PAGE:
Sequel to the earlier Letter to the Editor
“Beyond Gods and Scriptures”
Further to my submissions above on the subject, I would like to elaborate on a few aspects.
In the mostly Christian West, UK , Germany and Europe as a whole including the so called Catholic countries in Europe and US, books critical of religion written by eminent researchers and professors in the faculty of prestigious universities are available. When I visited Stanford in 2010, I found that one of the topics discussed was “the banality of religion”. The country which I visit often and stay for months is UK. Luckily there is the Sutton Public Library very close to the place I stay. There is a large collection of books on civilisation, religion, philosophy, ethics etc. Used books are donated to charity which can be bought at very low rates. Amazon supplies such books priced at cheap rates. Some of them are of rare kind e.g. 1920’s hard cover copies of Will Durant’s 11 volumes “Story of Civilisation” as well as his “Story of Philosophy.”
But the situation in India is quite different. Here Christian believers take exception to any critical evaluation of the religion as has happened in the case of Mr. Joseph Mani’s book. The critics do not seem have had a close look at the contents of the book and presumably have not seen properly even its jacket. Some Christians seem to become unhinged by hearing the very name of the book. Presumably they are suffering from some sort of “prosecution mania”. It may also be possible that the people who raise hell and make huge hue and cry are not sure of their faith. So if some one tries to point out something different from the long held position of the Church, a lot of "sound and fury signifying nothing" is the result.
It is pertinent to note that when Papacy lost its vast estates on the Reunification of Italy in 1870, it seemed to have lost its moorings. The Popes became “prisoners of Vatican". With Vatican I, the Church turned its back on modernity, democracy and stubbornly refused to walk with the world. An oppressive paradigm of suppression and repression seem to have become the way of the Church. Even mild criticism of the Church and the religion, provokes hostility. The claim of “Infallibility” of the Pope, indexing of books and other draconian measures are the prevailing mood of the Church hierarchy. An all pervasive regressive “Conspiracy of Silence – Omertà” appears to be the order of the day.
Permit me to quote further from “A Study of History” by Arnold J. Toynbee.
The myth of Expulsion from Eden and Exodus from Egypt: “In their removal out of the magic garden into the work-a-world, Adam and Eve transcend the food gathering economy of the primitive man and give birth to the founders of an agricultural and pastoral civilisation. In their exodus from Egypt the Children of Israel give birth to a generation which helps to lay the foundations of the Syriac Civilisation. When we turn from myths to the history of religions, we find these intuitions confirmed. We find, for example that – to the consternation of those who ask ‘Can anything good come out of Nazareth ?’ — the Messiah of Jewry does come out of that obscure village in ‘Galilee of the Gentiles’, an outlying piece of new ground which had been conquered for Jewry by the Maccabees rather less than a century before the date of Jesus’ birth. And when the indomitable growth of this grain of mustard seed turns the consternation of Jewery into active hostility, and thus not only in Judea itself but among the Jewish diaspora, the propagation of the new faith deliberately ‘turn into Gentiles’. "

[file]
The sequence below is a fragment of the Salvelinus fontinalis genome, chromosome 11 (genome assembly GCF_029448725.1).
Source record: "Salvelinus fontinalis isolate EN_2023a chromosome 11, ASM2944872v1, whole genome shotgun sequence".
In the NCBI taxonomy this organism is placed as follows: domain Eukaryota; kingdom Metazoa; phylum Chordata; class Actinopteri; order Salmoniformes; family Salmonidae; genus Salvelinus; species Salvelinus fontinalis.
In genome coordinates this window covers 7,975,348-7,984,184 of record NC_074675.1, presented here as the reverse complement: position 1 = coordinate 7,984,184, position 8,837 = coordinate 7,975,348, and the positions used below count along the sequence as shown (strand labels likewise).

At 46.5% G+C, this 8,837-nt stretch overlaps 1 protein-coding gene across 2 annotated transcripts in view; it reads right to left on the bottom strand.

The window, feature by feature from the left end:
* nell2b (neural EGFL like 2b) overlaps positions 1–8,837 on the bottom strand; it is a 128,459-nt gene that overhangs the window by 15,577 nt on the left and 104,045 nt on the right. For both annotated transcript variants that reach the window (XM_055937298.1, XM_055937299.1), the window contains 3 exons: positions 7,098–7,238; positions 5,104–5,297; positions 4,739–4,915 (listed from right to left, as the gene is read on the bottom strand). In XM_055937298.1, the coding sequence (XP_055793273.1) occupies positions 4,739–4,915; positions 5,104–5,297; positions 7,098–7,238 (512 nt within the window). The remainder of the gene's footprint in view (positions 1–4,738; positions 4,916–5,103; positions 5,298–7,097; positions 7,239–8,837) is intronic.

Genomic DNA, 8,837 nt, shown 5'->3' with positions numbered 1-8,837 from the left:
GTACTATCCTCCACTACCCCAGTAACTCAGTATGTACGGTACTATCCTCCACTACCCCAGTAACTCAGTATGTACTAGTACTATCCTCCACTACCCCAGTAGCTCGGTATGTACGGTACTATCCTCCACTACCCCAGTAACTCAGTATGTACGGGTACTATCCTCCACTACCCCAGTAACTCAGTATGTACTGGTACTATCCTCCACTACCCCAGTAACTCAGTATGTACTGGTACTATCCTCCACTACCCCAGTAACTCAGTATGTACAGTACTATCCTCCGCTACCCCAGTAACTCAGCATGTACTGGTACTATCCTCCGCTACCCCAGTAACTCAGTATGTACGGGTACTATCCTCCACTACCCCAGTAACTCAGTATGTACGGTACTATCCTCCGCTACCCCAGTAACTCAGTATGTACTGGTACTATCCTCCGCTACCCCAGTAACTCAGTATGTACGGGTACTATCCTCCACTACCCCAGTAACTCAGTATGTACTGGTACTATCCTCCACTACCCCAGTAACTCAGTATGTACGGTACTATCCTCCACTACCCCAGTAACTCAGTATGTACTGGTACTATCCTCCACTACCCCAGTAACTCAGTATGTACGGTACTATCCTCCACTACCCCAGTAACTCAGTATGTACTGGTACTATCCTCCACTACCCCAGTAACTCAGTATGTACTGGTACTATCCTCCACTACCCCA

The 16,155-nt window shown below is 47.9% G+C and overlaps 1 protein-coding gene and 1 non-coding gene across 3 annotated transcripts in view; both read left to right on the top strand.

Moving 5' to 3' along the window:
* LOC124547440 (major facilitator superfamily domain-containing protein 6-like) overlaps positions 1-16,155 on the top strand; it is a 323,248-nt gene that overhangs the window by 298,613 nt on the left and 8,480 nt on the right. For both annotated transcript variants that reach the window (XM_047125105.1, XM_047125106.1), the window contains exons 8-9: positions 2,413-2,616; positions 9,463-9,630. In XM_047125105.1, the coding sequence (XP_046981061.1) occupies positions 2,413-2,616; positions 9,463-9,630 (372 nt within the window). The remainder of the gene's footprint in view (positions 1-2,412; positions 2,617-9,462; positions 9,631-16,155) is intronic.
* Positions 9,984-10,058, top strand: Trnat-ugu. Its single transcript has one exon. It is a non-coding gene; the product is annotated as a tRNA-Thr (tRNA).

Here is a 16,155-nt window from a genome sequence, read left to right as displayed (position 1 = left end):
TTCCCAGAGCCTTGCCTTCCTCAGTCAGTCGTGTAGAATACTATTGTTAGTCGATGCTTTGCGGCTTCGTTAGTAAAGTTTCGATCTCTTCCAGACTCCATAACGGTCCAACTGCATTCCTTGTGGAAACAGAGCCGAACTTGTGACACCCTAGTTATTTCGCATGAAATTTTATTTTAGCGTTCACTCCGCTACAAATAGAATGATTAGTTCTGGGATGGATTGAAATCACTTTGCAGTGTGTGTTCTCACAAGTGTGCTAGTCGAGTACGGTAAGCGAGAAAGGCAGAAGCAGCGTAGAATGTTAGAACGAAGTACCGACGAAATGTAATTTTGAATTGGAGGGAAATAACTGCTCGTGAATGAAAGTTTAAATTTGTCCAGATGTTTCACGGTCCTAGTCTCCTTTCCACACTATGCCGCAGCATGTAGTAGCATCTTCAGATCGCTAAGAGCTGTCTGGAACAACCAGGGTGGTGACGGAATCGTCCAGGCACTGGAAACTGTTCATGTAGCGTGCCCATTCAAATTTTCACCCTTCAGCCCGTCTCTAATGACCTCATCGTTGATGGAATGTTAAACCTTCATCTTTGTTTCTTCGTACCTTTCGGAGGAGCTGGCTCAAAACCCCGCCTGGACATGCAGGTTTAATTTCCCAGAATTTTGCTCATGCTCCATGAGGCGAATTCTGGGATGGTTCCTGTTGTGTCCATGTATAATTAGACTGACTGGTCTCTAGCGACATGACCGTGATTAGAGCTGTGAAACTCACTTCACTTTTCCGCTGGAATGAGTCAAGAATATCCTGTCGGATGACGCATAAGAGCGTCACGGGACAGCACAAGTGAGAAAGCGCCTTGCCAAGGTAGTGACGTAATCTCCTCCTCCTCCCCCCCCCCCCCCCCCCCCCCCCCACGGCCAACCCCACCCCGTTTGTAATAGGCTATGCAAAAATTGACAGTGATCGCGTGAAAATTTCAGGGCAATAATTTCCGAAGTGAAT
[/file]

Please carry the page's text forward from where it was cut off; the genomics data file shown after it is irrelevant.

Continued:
“As for the human protagonist’s part, suffering is the keynote of it in every presentation of the drama, whether the player of the part is Jesus or Job or Faust or Adam and Eve. The picture of Adam and Eve in the Garden of Eden is reminiscent of the Yin-state to which primitive man attained in the food- gathering phase of economy, after he had established his ascendancy over the rest of the flora and fauna of the Earth. The Fall, in response to the temptation to eat of the Tree of Knowledge of Good and Evil, symbolises the acceptance of a challenge to abandon this achieved integration and to venture upon a fresh differentiation out of which a fresh integration may – or may not arise. The expulsion from the Garden into an unfriendly world in which the Woman must bring forth children in sorrow and the Man must eat bread in the sweat of his face, is the ordeal which the acceptance of the Serpent’s challenge has entailed. The sexual intercourse between Adam and Eve, which follows, is an act of social creation. It bears fruit in the birth of two sons who impersonate two nascent civilisations: Abel the keeper of sheep and Cain the tiller of the ground.” On the above topics historians tend to have different interpretations from what is stated in the Bible as articles of faith.
Since July 2017, my views on the Christian religion are expressed through the medium Church Citizens' Voice, courtesy its Chief Editor and personal friend Dr. James Kottoor and helpful Associate Editors Mr. Joseph Mattappally and Mr. Isaac Harold Gomes for which I am grateful to them.